British Columbia

Cody Haevischer, Matthew Johnston sentenced to life in Surrey Six slayings

Convicted killers Cody Haevischer and Matthew Johnston have been given life sentences with no parole for 25 years over the infamous Surrey Six slayings.

Both men also sentenced on charges to conspire to commit murder

Matthew Johnston, on the left, and Cody Haevischer are depicted in this sketch made in a B.C. Supreme Court courtroom.
Matthew Johnston, on the left, and Cody Haevischer are depicted in this sketch made in a B.C. Supreme Court courtroom. (CBC)

Convicted murderers Cody Haevischer and Matthew Johnston have received mandatory life sentences at the B.C. Supreme Court in Vancouver.

The pair of former Red Scorpion gang members were found guilty in October of six counts each of first-degree murder for the so-called Surrey Six slayings in 2007. They face a mandatory life sentence with no chance of parole for 25 years on those charges.

Johnston also received 20 years on a charge of conspiracy — minus time served — to murder rival gangster Corey Lal. He stood defiant with his hands in his pockets in court as his sentence was read, and earlier in the day he was laughing and grinning before the victim impact statements were read.

Haevischer received 18 years on the same charge and was also given credit for time served. 

The morning was taken up with nine victim impact statements read to the court.

Eileen Mohan, the mother of victim Christopher Mohan, cried as told the court that her son's room remained untouched, as though she is still waiting for him to come home.

Eileen Mohan spoke to the media after the sentencing of Cody Haevischer and Matthew Johnston. Mohan's 22-year-old son, Christopher, was killed along with five other people at a Surrey, B.C., high rise in 2007. (Darryl Dyck/The Canadian Press)

"The courts of B.C. has set a verdict that is loud and clear to gangsters who think they can walk into innocent people's homes, steal the precious and innocent lives of their children, that they will be dealt with the highest consequences," Mohan said after the sentencing. 

She said she could not make eye contact with the pair when she read her victim impact statement, but she wanted them to know what they had taken away from her. 

"For seven years I've kept this face for Christopher, but today is the most difficult days in seven years and it seemed like everything happened all over again," she said, her voice cracking.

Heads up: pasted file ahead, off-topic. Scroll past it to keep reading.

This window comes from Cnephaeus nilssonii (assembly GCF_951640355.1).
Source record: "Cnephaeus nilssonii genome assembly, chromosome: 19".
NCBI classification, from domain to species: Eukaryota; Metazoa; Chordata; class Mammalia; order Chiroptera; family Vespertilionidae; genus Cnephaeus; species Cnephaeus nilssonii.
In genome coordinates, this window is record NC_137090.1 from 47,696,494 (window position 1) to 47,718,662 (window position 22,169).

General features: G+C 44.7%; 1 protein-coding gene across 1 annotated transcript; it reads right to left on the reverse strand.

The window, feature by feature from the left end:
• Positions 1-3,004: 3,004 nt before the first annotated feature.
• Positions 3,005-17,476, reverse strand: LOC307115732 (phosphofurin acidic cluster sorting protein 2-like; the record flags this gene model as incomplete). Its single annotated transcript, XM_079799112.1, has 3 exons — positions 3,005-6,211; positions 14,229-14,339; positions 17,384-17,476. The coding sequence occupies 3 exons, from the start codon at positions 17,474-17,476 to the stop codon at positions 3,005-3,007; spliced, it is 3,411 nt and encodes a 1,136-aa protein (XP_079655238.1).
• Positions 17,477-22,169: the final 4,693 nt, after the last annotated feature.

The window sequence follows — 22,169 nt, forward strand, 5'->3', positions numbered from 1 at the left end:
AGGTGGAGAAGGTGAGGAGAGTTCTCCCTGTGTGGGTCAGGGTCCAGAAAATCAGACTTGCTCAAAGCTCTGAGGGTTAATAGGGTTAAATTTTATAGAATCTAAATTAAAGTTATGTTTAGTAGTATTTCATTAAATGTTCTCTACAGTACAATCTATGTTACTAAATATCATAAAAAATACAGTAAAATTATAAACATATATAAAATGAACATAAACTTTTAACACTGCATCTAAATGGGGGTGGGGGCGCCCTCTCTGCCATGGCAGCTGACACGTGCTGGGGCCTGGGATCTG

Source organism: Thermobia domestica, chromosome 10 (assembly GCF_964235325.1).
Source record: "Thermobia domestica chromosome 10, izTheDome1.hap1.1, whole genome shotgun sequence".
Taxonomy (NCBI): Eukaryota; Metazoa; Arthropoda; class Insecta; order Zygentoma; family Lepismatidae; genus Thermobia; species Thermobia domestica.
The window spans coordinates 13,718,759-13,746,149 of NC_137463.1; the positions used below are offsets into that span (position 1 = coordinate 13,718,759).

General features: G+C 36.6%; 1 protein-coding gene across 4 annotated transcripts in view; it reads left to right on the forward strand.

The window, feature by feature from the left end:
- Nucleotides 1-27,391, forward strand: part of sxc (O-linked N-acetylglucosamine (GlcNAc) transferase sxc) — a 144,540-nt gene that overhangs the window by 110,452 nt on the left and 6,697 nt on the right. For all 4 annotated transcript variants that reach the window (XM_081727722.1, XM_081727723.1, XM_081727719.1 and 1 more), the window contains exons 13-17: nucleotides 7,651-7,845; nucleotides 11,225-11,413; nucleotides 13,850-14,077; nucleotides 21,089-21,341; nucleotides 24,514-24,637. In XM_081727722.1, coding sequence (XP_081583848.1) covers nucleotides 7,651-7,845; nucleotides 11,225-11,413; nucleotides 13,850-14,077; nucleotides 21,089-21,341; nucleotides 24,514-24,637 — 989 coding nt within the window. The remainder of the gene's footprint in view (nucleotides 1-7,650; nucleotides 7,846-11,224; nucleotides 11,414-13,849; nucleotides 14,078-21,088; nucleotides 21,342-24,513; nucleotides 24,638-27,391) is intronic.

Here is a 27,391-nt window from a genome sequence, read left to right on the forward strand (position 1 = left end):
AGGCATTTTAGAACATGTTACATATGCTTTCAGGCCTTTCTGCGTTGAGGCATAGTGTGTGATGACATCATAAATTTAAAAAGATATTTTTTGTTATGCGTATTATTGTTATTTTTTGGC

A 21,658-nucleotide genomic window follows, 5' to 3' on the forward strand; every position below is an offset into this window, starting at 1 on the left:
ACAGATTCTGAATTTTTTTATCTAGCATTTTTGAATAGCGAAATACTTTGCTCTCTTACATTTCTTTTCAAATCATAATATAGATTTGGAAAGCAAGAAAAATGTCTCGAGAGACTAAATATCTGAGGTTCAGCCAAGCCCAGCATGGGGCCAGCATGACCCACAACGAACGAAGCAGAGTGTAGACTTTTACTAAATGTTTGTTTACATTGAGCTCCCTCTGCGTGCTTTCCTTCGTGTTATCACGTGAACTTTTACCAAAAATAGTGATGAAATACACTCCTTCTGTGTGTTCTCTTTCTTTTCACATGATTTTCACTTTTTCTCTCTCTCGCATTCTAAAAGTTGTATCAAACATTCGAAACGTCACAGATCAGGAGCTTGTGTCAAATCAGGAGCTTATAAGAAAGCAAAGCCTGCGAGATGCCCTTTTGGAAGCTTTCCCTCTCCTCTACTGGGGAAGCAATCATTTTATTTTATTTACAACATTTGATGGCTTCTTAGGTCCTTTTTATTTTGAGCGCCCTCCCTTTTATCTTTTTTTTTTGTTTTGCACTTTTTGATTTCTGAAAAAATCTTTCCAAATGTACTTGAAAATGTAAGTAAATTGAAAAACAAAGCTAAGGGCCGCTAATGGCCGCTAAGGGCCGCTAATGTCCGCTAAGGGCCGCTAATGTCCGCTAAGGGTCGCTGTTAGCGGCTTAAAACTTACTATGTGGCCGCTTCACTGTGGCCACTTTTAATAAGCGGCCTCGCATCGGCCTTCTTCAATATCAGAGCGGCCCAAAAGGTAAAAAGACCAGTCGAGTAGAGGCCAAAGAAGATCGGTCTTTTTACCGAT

The two killers did not choose to speak in court today. 

To that Mohan said, "I don't think they are man enough to do that … they know what they did and I wanted to tell them today that when I received Christopher in casket what it was like. And that's why they didn't address the court, because what they can say? They know what they've done." 

Crown prosecutor Mark Levitz said the pair received the highest sentences warranted under the charges for which they were convicted.

"We had some difficult days on this case, and I all had to do was think of the families and see the crime scene pictures, and that's what kept me going," he said.

The slayings in 2007

During the trial, Crown prosecutors argued Johnston and Haevischer went to the apartment to kill Lal because he had failed to meet a deadline to repay a $100,000 drug debt.The other five were killed so that there would be no witnesses to Lal's killing, the Crown said. 

At the time, Metro Vancouver was in the grips of a violent gang war dominated by a deadly rivalry between the Red Scorpions and the UN gangs.

A total of 19 shots were fired in the massacre, which took place at about 2:40 p.m. PT on Oct. 19, 2007. The bodies were found in two groups of three inside the apartment.

The six all had their heads covered and shots were fired directly into the backs of the heads of three of the victims. One other was shot in the back, another in the head, and one in the face and neck.

Two of the victims — Mohan, 22, and Ed Schellenberg, 55 — were innocent bystanders who happened to be in the wrong place at the wrong time.

The other four victims, Ryan Bartolomeo, 19, brothers Michael Lal, 26, and Corey Lal, 21, and Edward Narong, 22, were described by police as having criminal lifestyles.

With files from Terry Donnelly